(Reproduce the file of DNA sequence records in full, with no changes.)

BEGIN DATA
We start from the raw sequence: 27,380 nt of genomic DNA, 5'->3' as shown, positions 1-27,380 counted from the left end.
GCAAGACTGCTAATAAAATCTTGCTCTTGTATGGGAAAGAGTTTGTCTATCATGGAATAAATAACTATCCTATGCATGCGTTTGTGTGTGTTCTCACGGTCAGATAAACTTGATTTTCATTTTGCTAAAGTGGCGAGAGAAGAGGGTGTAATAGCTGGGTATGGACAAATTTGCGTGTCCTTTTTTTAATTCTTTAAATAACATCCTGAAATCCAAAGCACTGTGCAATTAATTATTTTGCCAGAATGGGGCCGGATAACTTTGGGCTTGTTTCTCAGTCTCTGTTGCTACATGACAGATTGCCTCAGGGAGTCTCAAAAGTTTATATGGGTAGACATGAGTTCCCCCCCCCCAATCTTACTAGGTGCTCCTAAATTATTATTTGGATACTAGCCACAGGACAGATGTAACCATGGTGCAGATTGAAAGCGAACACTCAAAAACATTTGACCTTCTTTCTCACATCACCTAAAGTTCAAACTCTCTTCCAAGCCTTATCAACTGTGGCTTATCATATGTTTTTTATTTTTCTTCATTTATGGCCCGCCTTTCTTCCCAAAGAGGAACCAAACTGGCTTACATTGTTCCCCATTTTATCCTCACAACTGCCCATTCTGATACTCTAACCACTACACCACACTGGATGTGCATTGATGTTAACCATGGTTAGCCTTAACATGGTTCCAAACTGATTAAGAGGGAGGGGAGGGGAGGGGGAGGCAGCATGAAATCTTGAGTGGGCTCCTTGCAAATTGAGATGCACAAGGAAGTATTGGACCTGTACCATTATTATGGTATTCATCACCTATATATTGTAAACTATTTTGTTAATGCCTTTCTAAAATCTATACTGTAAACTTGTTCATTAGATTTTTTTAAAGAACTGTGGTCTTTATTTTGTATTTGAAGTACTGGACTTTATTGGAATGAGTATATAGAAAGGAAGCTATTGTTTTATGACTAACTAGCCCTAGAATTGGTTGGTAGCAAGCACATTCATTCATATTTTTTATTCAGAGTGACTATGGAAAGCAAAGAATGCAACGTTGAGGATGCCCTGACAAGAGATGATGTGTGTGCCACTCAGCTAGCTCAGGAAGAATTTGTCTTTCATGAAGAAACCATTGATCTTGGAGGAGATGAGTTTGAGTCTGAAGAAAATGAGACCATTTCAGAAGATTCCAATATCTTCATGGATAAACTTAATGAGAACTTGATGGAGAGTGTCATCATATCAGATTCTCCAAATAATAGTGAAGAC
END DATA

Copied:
We start from the raw sequence: 27,380 nt of genomic DNA, 5'->3' as shown, positions 1-27,380 counted from the left end.
GCAAGACTGCTAATAAAATCTTGCTCTTGTATGGGAAAGAGTTTGTCTATCATGGAATAAATAACTATCCTATGCATGCGTTTGTGTGTGTTCTCACGGTCAGATAAACTTGATTTTCATTTTGCTAAAGTGGCGAGAGAAGAGGGTGTAATAGCTGGGTATGGACAAATTTGCGTGTCCTTTTTTTAATTCTTTAAATAACATCCTGAAATCCAAAGCACTGTGCAATTAATTATTTTGCCAGAATGGGGCCGGATAACTTTGGGCTTGTTTCTCAGTCTCTGTTGCTACATGACAGATTGCCTCAGGGAGTCTCAAAAGTTTATATGGGTAGACATGAGTTCCCCCCCCCCAATCTTACTAGGTGCTCCTAAATTATTATTTGGATACTAGCCACAGGACAGATGTAACCATGGTGCAGATTGAAAGCGAACACTCAAAAACATTTGACCTTCTTTCTCACATCACCTAAAGTTCAAACTCTCTTCCAAGCCTTATCAACTGTGGCTTATCATATGTTTTTTATTTTTCTTCATTTATGGCCCGCCTTTCTTCCCAAAGAGGAACCAAACTGGCTTACATTGTTCCCCATTTTATCCTCACAACTGCCCATTCTGATACTCTAACCACTACACCACACTGGATGTGCATTGATGTTAACCATGGTTAGCCTTAACATGGTTCCAAACTGATTAAGAGGGAGGGGAGGGGAGGGGGAGGCAGCATGAAATCTTGAGTGGGCTCCTTGCAAATTGAGATGCACAAGGAAGTATTGGACCTGTACCATTATTATGGTATTCATCACCTATATATTGTAAACTATTTTGTTAATGCCTTTCTAAAATCTATACTGTAAACTTGTTCATTAGATTTTTTTAAAGAACTGTGGTCTTTATTTTGTATTTGAAGTACTGGACTTTATTGGAATGAGTATATAGAAAGGAAGCTATTGTTTTATGACTAACTAGCCCTAGAATTGGTTGGTAGCAAGCACATTCATTCATATTTTTTATTCAGAGTGACTATGGAAAGCAAAGAATGCAACGTTGAGGATGCCCTGACAAGAGATGATGTGTGTGCCACTCAGCTAGCTCAGGAAGAATTTGTCTTTCATGAAGAAACCATTGATCTTGGAGGAGATGAGTTTGAGTCTGAAGAAAATGAGACCATTTCAGAAGATTCCAATATCTTCATGGATAAACTTAATGAGAACTTGATGGAGAGTGTCATCATATCAGATTCTCCAAATAATAGTGAAGAC